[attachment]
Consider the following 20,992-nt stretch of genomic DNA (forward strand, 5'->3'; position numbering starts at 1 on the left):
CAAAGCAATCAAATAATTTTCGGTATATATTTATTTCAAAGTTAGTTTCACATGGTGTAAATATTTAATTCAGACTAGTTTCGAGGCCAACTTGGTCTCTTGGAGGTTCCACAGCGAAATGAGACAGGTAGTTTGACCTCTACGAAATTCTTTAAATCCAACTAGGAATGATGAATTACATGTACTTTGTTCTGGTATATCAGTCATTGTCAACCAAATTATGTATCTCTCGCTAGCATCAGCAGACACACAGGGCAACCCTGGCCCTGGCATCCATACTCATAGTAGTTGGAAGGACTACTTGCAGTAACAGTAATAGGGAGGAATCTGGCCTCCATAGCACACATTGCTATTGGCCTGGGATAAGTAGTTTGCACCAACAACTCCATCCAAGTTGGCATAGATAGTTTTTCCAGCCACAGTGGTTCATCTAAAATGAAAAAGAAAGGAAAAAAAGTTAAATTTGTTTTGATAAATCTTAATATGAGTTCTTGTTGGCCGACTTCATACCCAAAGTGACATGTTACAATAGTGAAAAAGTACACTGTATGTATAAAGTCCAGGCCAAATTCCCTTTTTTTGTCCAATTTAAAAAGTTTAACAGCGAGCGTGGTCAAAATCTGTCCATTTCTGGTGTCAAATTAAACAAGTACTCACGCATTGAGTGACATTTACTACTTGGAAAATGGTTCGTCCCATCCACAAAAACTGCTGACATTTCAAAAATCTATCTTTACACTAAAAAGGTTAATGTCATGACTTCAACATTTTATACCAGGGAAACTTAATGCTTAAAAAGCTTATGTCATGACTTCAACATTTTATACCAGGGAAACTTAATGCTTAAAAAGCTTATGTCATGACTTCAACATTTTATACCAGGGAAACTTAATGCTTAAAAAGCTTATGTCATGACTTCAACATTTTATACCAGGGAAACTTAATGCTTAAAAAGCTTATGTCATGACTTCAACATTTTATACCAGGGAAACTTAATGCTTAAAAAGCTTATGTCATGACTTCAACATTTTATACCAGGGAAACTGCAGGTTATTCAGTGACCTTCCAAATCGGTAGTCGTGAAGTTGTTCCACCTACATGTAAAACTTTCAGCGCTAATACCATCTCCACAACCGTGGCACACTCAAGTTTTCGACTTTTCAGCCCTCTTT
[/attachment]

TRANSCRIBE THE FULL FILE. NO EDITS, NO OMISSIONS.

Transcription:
Consider the following 20,992-nt stretch of genomic DNA (forward strand, 5'->3'; position numbering starts at 1 on the left):
CAAAGCAATCAAATAATTTTCGGTATATATTTATTTCAAAGTTAGTTTCACATGGTGTAAATATTTAATTCAGACTAGTTTCGAGGCCAACTTGGTCTCTTGGAGGTTCCACAGCGAAATGAGACAGGTAGTTTGACCTCTACGAAATTCTTTAAATCCAACTAGGAATGATGAATTACATGTACTTTGTTCTGGTATATCAGTCATTGTCAACCAAATTATGTATCTCTCGCTAGCATCAGCAGACACACAGGGCAACCCTGGCCCTGGCATCCATACTCATAGTAGTTGGAAGGACTACTTGCAGTAACAGTAATAGGGAGGAATCTGGCCTCCATAGCACACATTGCTATTGGCCTGGGATAAGTAGTTTGCACCAACAACTCCATCCAAGTTGGCATAGATAGTTTTTCCAGCCACAGTGGTTCATCTAAAATGAAAAAGAAAGGAAAAAAAGTTAAATTTGTTTTGATAAATCTTAATATGAGTTCTTGTTGGCCGACTTCATACCCAAAGTGACATGTTACAATAGTGAAAAAGTACACTGTATGTATAAAGTCCAGGCCAAATTCCCTTTTTTTGTCCAATTTAAAAAGTTTAACAGCGAGCGTGGTCAAAATCTGTCCATTTCTGGTGTCAAATTAAACAAGTACTCACGCATTGAGTGACATTTACTACTTGGAAAATGGTTCGTCCCATCCACAAAAACTGCTGACATTTCAAAAATCTATCTTTACACTAAAAAGGTTAATGTCATGACTTCAACATTTTATACCAGGGAAACTTAATGCTTAAAAAGCTTATGTCATGACTTCAACATTTTATACCAGGGAAACTTAATGCTTAAAAAGCTTATGTCATGACTTCAACATTTTATACCAGGGAAACTTAATGCTTAAAAAGCTTATGTCATGACTTCAACATTTTATACCAGGGAAACTTAATGCTTAAAAAGCTTATGTCATGACTTCAACATTTTATACCAGGGAAACTTAATGCTTAAAAAGCTTATGTCATGACTTCAACATTTTATACCAGGGAAACTGCAGGTTATTCAGTGACCTTCCAAATCGGTAGTCGTGAAGTTGTTCCACCTACATGTAAAACTTTCAGCGCTAATACCATCTCCACAACCGTGGCACACTCAAGTTTTCGACTTTTCAGCCCTCTTT